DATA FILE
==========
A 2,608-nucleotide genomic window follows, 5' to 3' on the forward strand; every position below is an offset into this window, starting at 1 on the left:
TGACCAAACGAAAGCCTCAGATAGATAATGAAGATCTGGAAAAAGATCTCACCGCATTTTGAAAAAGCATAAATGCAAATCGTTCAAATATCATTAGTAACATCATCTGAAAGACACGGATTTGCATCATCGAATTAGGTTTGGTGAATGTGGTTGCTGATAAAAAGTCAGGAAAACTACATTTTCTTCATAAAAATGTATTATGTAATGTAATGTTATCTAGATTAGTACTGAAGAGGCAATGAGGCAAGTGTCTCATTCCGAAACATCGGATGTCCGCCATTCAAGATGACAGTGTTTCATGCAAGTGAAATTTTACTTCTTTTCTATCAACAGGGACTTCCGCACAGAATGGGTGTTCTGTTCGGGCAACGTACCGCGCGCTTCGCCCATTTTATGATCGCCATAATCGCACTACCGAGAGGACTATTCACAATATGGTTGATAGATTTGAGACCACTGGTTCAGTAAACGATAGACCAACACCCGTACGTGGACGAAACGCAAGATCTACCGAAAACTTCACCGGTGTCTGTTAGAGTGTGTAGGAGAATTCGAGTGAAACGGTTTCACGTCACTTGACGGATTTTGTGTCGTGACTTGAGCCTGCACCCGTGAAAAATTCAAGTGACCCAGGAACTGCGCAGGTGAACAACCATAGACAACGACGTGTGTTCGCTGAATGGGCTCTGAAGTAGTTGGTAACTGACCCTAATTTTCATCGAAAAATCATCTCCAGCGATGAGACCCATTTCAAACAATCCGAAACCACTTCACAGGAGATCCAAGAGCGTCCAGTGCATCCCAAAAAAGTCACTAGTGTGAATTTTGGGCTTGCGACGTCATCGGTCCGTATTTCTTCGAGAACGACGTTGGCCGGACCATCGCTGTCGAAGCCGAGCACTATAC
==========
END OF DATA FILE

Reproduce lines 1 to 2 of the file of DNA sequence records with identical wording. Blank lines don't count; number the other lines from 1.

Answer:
A 2,608-nucleotide genomic window follows, 5' to 3' on the forward strand; every position below is an offset into this window, starting at 1 on the left:
TGACCAAACGAAAGCCTCAGATAGATAATGAAGATCTGGAAAAAGATCTCACCGCATTTTGAAAAAGCATAAATGCAAATCGTTCAAATATCATTAGTAACATCATCTGAAAGACACGGATTTGCATCATCGAATTAGGTTTGGTGAATGTGGTTGCTGATAAAAAGTCAGGAAAACTACATTTTCTTCATAAAAATGTATTATGTAATGTAATGTTATCTAGATTAGTACTGAAGAGGCAATGAGGCAAGTGTCTCATTCCGAAACATCGGATGTCCGCCATTCAAGATGACAGTGTTTCATGCAAGTGAAATTTTACTTCTTTTCTATCAACAGGGACTTCCGCACAGAATGGGTGTTCTGTTCGGGCAACGTACCGCGCGCTTCGCCCATTTTATGATCGCCATAATCGCACTACCGAGAGGACTATTCACAATATGGTTGATAGATTTGAGACCACTGGTTCAGTAAACGATAGACCAACACCCGTACGTGGACGAAACGCAAGATCTACCGAAAACTTCACCGGTGTCTGTTAGAGTGTGTAGGAGAATTCGAGTGAAACGGTTTCACGTCACTTGACGGATTTTGTGTCGTGACTTGAGCCTGCACCCGTGAAAAATTCAAGTGACCCAGGAACTGCGCAGGTGAACAACCATAGACAACGACGTGTGTTCGCTGAATGGGCTCTGAAGTAGTTGGTAACTGACCCTAATTTTCATCGAAAAATCATCTCCAGCGATGAGACCCATTTCAAACAATCCGAAACCACTTCACAGGAGATCCAAGAGCGTCCAGTGCATCCCAAAAAAGTCACTAGTGTGAATTTTGGGCTTGCGACGTCATCGGTCCGTATTTCTTCGAGAACGACGTTGGCCGGACCATCGCTGTCGAAGCCGAGCACTATAC